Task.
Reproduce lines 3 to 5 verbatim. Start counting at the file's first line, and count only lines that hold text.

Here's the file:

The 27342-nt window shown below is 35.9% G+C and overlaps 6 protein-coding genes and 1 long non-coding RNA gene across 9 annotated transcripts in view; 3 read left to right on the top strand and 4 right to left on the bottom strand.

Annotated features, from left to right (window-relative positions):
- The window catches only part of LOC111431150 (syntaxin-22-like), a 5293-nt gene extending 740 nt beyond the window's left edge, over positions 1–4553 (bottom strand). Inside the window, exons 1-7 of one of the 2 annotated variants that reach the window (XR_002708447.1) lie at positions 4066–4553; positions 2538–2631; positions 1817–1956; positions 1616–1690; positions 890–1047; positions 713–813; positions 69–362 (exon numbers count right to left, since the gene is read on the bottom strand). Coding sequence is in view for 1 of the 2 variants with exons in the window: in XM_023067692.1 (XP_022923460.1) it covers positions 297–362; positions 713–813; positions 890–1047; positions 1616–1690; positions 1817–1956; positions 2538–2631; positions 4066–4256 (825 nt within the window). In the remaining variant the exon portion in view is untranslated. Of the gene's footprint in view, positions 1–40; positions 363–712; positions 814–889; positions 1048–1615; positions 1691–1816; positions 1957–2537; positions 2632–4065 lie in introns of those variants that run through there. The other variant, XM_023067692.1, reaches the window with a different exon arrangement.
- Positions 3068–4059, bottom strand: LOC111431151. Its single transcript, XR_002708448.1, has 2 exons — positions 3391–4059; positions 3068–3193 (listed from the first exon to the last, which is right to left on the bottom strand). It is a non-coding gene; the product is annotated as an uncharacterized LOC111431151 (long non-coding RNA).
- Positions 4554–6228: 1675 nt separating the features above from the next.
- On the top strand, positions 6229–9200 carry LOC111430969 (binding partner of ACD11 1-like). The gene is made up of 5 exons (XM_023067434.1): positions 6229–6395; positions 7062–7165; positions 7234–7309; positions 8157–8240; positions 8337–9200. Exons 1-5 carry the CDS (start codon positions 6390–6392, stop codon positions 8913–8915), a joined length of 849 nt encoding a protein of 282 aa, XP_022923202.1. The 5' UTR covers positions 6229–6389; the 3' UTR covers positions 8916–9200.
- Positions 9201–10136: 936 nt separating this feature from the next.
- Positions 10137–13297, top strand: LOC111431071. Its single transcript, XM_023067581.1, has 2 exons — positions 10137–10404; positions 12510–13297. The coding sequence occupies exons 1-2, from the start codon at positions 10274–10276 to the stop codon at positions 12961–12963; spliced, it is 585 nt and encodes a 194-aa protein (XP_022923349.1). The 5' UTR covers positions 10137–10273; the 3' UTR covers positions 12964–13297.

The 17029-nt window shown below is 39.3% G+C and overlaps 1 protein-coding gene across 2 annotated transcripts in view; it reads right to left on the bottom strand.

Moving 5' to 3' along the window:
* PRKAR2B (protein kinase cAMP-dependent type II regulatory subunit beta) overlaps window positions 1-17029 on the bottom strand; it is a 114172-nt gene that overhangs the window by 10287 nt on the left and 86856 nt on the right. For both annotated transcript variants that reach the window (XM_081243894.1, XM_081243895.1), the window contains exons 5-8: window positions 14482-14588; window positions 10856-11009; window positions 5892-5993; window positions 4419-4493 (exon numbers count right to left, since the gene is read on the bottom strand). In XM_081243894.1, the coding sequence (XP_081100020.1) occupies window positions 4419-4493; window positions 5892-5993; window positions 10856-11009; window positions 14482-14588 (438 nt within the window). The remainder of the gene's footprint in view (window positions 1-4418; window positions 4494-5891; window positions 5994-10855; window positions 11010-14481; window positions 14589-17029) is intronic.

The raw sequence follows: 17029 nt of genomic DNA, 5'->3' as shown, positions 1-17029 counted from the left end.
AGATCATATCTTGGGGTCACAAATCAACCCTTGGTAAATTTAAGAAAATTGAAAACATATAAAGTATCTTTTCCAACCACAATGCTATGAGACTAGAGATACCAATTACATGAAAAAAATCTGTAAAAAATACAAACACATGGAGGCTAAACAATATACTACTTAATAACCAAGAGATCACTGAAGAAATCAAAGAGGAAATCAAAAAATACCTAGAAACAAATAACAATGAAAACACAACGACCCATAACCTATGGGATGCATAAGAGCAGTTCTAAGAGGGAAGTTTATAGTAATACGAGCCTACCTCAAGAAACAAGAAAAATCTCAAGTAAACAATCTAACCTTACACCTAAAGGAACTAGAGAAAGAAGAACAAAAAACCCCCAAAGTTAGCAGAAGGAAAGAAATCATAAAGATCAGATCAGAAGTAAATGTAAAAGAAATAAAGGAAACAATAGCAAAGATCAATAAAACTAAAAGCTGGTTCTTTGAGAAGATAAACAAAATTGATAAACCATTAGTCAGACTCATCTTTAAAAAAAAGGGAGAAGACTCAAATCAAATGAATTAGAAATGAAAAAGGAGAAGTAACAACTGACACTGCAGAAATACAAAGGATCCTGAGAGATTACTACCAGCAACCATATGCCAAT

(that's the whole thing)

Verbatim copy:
- The window catches only part of LOC111431150 (syntaxin-22-like), a 5293-nt gene extending 740 nt beyond the window's left edge, over positions 1–4553 (bottom strand). Inside the window, exons 1-7 of one of the 2 annotated variants that reach the window (XR_002708447.1) lie at positions 4066–4553; positions 2538–2631; positions 1817–1956; positions 1616–1690; positions 890–1047; positions 713–813; positions 69–362 (exon numbers count right to left, since the gene is read on the bottom strand). Coding sequence is in view for 1 of the 2 variants with exons in the window: in XM_023067692.1 (XP_022923460.1) it covers positions 297–362; positions 713–813; positions 890–1047; positions 1616–1690; positions 1817–1956; positions 2538–2631; positions 4066–4256 (825 nt within the window). In the remaining variant the exon portion in view is untranslated. Of the gene's footprint in view, positions 1–40; positions 363–712; positions 814–889; positions 1048–1615; positions 1691–1816; positions 1957–2537; positions 2632–4065 lie in introns of those variants that run through there. The other variant, XM_023067692.1, reaches the window with a different exon arrangement.
- Positions 3068–4059, bottom strand: LOC111431151. Its single transcript, XR_002708448.1, has 2 exons — positions 3391–4059; positions 3068–3193 (listed from the first exon to the last, which is right to left on the bottom strand). It is a non-coding gene; the product is annotated as an uncharacterized LOC111431151 (long non-coding RNA).
- Positions 4554–6228: 1675 nt separating the features above from the next.